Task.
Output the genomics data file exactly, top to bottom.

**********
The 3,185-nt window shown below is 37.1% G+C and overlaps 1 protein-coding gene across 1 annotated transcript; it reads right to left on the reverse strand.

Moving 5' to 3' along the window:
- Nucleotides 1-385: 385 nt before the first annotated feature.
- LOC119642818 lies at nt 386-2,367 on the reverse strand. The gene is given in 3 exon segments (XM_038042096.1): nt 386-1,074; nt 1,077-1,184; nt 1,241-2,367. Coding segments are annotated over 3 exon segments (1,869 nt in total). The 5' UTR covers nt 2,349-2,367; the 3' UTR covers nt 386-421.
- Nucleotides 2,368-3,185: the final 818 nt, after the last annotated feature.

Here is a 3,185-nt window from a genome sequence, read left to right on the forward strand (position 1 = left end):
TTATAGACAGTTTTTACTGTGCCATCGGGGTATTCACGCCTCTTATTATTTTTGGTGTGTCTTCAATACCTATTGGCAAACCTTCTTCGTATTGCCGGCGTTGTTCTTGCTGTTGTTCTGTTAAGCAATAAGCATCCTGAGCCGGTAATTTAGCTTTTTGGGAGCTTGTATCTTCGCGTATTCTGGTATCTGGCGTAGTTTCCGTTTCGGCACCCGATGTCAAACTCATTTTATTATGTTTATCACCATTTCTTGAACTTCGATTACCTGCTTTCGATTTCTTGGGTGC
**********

The 3,185-nt window shown below is 37.1% G+C and overlaps 1 protein-coding gene across 1 annotated transcript; it reads right to left on the reverse strand.

Moving 5' to 3' along the window:
- Nucleotides 1-385: 385 nt before the first annotated feature.
- LOC119642818 lies at nt 386-2,367 on the reverse strand. The gene is given in 3 exon segments (XM_038042096.1): nt 386-1,074; nt 1,077-1,184; nt 1,241-2,367. Coding segments are annotated over 3 exon segments (1,869 nt in total). The 5' UTR covers nt 2,349-2,367; the 3' UTR covers nt 386-421.
- Nucleotides 2,368-3,185: the final 818 nt, after the last annotated feature.

Here is a 3,185-nt window from a genome sequence, read left to right on the forward strand (position 1 = left end):
TTATAGACAGTTTTTACTGTGCCATCGGGGTATTCACGCCTCTTATTATTTTTGGTGTGTCTTCAATACCTATTGGCAAACCTTCTTCGTATTGCCGGCGTTGTTCTTGCTGTTGTTCTGTTAAGCAATAAGCATCCTGAGCCGGTAATTTAGCTTTTTGGGAGCTTGTATCTTCGCGTATTCTGGTATCTGGCGTAGTTTCCGTTTCGGCACCCGATGTCAAACTCATTTTATTATGTTTATCACCATTTCTTGAACTTCGATTACCTGCTTTCGATTTCTTGGGTGC